Members of Trinity Lutheran Church have been serving the children at Gates Elementary School since 2011 through its TLC Mentoring Ministry. The ministry began with nine men mentoring boys from Gates. Since 2011 the ministry has grown and dozens of children have been mentored. The TLC Mentoring Ministry Program is based on being a positive role model and close friend to
a student who really needs this. As a result of one-on-one mentoring, we have seen improvements in self-esteem, behavior in school and motivation toward school as well. Mentors spend one hour, once a week with their protege or mentee. The time is spent helping with homework, talking about events in the student’s life, playing a board game, and even bouncing on a trampoline in the school’s gym.


The following are testimonials that some of our mentors shared from their experience (children’s names have been removed to protect their privacy). Please feel free to contact them if you have further questions.

“What an incredible experience. This year mentoring a child has been so rewarding. Seeing that super big grin every week makes me so glad I accepted Pastor’s offer to mentor. He is a delight – even on his “off” weeks where his attention is not where it should be. His excitement each week when we meet tells me we have connected. Positive role models in his life are few, so I hope I can help fill that void and make a difference in this little boy’s life. The moment I knew we had fully connected came several weeks ago. Occasionally I will walk the loop inside the school with him before we sit down to work. We just chat about his week, how school is going and how things are at home. The “Ah Ha” moment came when we were walking, and he reached up and held my hand. Firmly. Didn’t let go the entire walk. Every kid he saw in the hall he would proudly, loudly, and with a huge grin, tell them, “This is my mentor!”
–David Campbell

“This mentoring program to me is a successful journey that must continue on both for the child and for the adult. The program allows a child to be in a non-threatening environment and an outlet for the child to get things off their mind. It allows them to just be them. As an adult in the program, it allows us to bring many good life situations to the child and make good impressions on them. It also allows us to see how fortunate we are in our life and try to make a difference in theirs. An hour a week doesn’t seem much, but little steps can bring big results. I see progress in the child. I know he goes backwards, but home life might have something to do with these children. It’s a win/win for child and adult. We must continue on. The results will be tremendous.”
–Bob Beckelic

“Mentoring was a wonderful experience. I enjoyed it. I learned something about myself and about the child. Some days things went better than others, but over all a good experience. It was a worthwhile program.”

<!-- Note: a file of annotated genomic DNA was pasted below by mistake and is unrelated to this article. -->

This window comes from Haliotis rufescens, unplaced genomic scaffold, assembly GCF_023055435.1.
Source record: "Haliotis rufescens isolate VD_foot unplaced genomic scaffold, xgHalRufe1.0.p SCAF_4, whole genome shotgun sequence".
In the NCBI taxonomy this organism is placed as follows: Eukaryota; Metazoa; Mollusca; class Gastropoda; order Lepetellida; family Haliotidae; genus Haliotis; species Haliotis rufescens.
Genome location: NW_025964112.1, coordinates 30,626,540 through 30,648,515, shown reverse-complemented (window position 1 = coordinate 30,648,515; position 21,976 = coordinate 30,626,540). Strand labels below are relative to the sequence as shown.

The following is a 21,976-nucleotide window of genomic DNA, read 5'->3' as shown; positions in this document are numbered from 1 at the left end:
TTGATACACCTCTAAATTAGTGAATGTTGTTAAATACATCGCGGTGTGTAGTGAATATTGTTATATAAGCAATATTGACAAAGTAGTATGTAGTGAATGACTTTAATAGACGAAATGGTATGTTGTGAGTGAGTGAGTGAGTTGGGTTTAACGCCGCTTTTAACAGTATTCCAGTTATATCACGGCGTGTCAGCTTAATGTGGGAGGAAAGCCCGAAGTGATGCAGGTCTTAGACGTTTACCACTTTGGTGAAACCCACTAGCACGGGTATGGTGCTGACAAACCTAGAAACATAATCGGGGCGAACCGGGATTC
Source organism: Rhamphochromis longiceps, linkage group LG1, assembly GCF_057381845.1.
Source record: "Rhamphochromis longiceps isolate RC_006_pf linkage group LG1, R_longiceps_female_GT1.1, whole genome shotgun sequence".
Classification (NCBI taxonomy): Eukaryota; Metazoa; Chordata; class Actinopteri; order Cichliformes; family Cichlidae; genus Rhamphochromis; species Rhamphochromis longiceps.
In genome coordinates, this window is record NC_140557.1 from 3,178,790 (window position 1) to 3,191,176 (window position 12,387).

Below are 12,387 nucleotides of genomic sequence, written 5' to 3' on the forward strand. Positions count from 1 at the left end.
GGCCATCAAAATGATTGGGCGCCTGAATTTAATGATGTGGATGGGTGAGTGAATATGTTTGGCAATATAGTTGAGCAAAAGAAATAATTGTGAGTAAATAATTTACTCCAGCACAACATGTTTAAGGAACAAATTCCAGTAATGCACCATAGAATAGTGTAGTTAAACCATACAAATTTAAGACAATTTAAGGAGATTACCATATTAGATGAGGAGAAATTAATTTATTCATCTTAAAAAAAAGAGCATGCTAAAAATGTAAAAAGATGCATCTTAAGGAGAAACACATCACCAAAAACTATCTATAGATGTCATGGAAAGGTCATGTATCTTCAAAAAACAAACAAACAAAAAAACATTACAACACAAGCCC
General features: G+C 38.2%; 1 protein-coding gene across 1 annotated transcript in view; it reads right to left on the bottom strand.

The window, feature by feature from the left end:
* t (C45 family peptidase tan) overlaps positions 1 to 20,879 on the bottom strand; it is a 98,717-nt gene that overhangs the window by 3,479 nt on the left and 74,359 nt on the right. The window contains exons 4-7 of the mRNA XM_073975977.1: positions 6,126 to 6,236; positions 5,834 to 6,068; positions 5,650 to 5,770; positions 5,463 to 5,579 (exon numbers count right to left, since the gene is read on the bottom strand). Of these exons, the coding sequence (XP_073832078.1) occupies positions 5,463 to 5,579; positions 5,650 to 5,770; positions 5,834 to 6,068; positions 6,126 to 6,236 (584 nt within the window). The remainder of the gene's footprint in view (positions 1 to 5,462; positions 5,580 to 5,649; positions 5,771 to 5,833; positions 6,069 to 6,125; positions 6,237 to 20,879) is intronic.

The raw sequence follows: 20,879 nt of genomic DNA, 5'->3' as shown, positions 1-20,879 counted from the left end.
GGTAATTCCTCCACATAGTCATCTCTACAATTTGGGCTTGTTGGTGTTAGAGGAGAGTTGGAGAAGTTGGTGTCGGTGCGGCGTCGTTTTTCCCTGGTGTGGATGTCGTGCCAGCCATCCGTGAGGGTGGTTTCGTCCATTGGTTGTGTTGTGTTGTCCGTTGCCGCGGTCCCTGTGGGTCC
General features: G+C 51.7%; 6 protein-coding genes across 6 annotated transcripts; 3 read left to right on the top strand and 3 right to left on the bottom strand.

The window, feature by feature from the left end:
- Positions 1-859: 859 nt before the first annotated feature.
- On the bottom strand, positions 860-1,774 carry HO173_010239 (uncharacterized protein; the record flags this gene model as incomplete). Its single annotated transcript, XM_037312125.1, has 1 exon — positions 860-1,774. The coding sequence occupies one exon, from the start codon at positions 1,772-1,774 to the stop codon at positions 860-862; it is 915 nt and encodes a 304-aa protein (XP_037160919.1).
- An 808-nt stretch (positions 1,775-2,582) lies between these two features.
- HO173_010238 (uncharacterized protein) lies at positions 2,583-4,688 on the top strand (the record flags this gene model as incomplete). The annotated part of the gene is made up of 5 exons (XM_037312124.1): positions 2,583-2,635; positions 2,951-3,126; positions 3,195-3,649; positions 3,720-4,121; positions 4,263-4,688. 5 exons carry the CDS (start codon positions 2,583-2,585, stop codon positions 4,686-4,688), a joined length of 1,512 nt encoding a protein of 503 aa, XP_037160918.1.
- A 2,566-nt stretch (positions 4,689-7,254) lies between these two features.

–Jim Sieb

“This program reinforces my appreciation of teachers. My mentee has ADHD, and I can see how a child like this needs one on one attention. Since we have had only 5 times together it is hard to tell of any benefits yet. What I have learned about my mentee is that she likes to be in control and be the teacher. So far, during my time with her, she recreates a classroom and likes to teach me things. She does not seem interested in sharing any personal or family experience at this point, but she may open up more as I get to know her more.”
–Sharon Duetsch

 “I have found the Gates Boys Mentoring Program to be very beneficial to my mentee. I approach this from a standpoint that the young man needs a role model and a friend to talk about the issues he faces, and I then try to give advice. We mostly play games, or build paper airplanes, etc. but during that time he usually will open up and tell me what is going on at home or school and I just listen, and then I try to give him advice based on similar situations I have experienced. I have seen a definite improvement in how he reacts to situations he is faced with at home both at home and at school. I have spent much time talking to him about how it takes more courage to walk away from a confrontation, than to simply fight back, and that a real man sets an example for students around him, or for his younger siblings. And in the last few weeks I have been proud to have him tell me about such occurrences when he was being teased or confronted and he “did nothing.” I think this will serve him well in his future.”
–Casey Anger

“First, I would like to say that the mentoring is a great idea. It not only is good for the student, but also for the mentor. The child has behavioral problems. He is a good kid, but he can’t control his emotions, and acts out in class. His mother lives in New York which bothers him, I believe. He talks about going to New York this summer. I believe he needs some form of
meds to help him out. He even talks about this himself. He is good at math but hates to read. He has many stories about home that are hard to believe. I think a lot of contact with his father and stepmom is important to discover which stories are real.”
–Jim Weeden

“Mentoring has been a challenge, especially since I have 2 students. They have had a tough year in learning and I have attempted to ease their blocks in learning. They have no support at home or help with their homework, so I try to help them catch up on some of that.  One child has improved a little in reading and math.  The other child does not seem to care if he does anything or not.
I had a break through about 6 weeks ago when they started to draw pictures for me. It was a really good feeling for me, and they felt proud of what they did.”
–Tom Schmidt